The Mirror News

Council under fire over plans for ageing

MEMBERS of the very demographic they target – South Gippsland’s older citizens -are starting to ask questions of the shire council about the Active Ageing Plan and the Improving Liveability for Older People project.

Tom Potter, who is the president of the Leongatha University of the Third Age (U3A) and a member of the steering committee for Council’s Active Ageing Plan 2012-2016, said that as far as he can see the projects the project officers have put forward to “improve the liveability for older people” do not tally with the results of the Improving the Liveability of Older People (ILOP) survey.

“I am concerned that the projects they are considering they might run do not address the issues that the respondents to the survey put forward, issues such as missing footpaths and paths that need upgrading, better toilets and improved public transport between towns,” said Mr Potter.

Neil Shaw, a retiree who lives in Sandy Point and is a founding member of Prom Coast U3A, feels so strongly that Council is on the wrong track with its Active Ageing Plan, he presented his views to Council last Wednesday.

He said he was speaking out “because things are not going as they could or should”.

He began by drawing Council’s attention to an earlier strategic document on South Gippsland’s ageing population, ‘The Positive Ageing Plan 2007-2011.’ Dr Shaw said that a review of this document showed that the vast majority of target actions had not been so much as started due to lack of staffing, lack of funding, or both.

“What is needed is a plan that is achievable and straightforward,” he said, going on to say that this has certainly not occurred.

The shire, he said, had been fortunate enough to receive the rare privilege of a $100,000 grant from the Department of Health for an Improving Liveability for Older People project. He said that $20,000 of this sum had been drawn down in November and a further $30,000 in February. “Where has it gone? Council formed a steering committee of five staff and five volunteers and they have had lots of meetings. I fear that it has gone on staff time rather than actions.”

He continued: “So far there has been no transparency with this project. There is not one word about the ILOP project on the Council website and the Minutes of the Steering Committee are not disclosed to the public. It cannot be claimed that the five people from the community who have been appointed to the Steering Committee (not elected) have a duty to communicate anything to the community. They do not report back to the community and do not publish their opinions in any website or media. It is completely misleading to claim that the project has undertaken wide community consultation. Even the list of proposed projects is a mystery to the community members on the Steering Committee.”

These projects, which were outlined in a public presentation by the project officers last Wednesday include:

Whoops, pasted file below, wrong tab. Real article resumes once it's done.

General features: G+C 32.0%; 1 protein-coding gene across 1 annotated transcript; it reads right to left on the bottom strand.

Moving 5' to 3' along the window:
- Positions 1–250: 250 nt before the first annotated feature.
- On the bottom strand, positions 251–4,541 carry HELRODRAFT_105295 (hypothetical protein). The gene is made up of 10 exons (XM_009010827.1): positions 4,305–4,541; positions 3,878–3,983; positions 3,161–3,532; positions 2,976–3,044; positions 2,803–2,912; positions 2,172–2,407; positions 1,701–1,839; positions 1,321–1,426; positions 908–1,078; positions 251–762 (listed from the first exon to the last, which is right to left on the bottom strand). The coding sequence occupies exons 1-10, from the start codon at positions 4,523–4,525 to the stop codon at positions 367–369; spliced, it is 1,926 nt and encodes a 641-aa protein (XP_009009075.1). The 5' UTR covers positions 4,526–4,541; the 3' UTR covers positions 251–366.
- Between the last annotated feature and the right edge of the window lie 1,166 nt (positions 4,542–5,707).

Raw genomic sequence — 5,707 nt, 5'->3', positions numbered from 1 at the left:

• Increased diversity of activities at Seniors Festival celebrations;
  • Social morning walk on the South Gippsland Rail Trail;
  • Good news stories about older residents in local media;
  • Resource directory relevant to older residents;
  • Community expo;
  • Connecting people over a meal;
  • Intergenerational activities;
  • Support in technology use for older residents;
  • Supporting volunteers;
  • Information sharing.

Dr Shaw said he was not impressed with the proposed projects, arguing they were not what the community wanted or needed. He queried the worth of a “social morning walk on the South Gippsland Rail Trail” and said that there was already a “community expo”.

He said that many of the proposed projects were an inappropriate use of special grant money, arguing: “Using grant money to advertise existing Council services to the community in a ‘Resources Directory’ is wrong. Budgets for the delivery of any service by Council already include a component for advertising the existence of such services. If existing advertising is thought to be insufficient, then the money for more media advertising should come from existing resources, not from a special ILOP grant.”

Dr Shaw said he had a better idea. He recommended a process modelled on the community grants scheme. Community groups could submit project ideas to the grants officer. They could be assessed by Council, who would choose about ten projects to be funded by ten $10,000 grants.

“That way you will get a big bang for your buck! The community will love you and the government will have something measurable.”

In reply, Jan Martin, Council’s Director of Community Services, said that $20,000 of the ILOP money was specifically for the preliminary consultation with the community and the rest of the money would be used for projects. Furthermore these projects were, she said, discussed in the steering committee which included community representatives, including representatives of the U3A.

The mayor, Cr Warren Raabe, acknowledged that Council has, as Dr Shaw suggested, an excellent community grants scheme, but he said that the money tended to go to groups skilled at grant applications and these groups were made up of people who were ‘joiners’ and as a result there were people in the community who missed out.

“These projects could help other people,” he explained.

Cr David Lewis, however, said that a lot of what Dr Shaw had said was “right on the money.” The best value, he said, was obtained by spending money on projects that the community comes up with – and volunteers will run – much more so than spending money on shire programs.


Comments are disallowed for this post.

Comments are closed.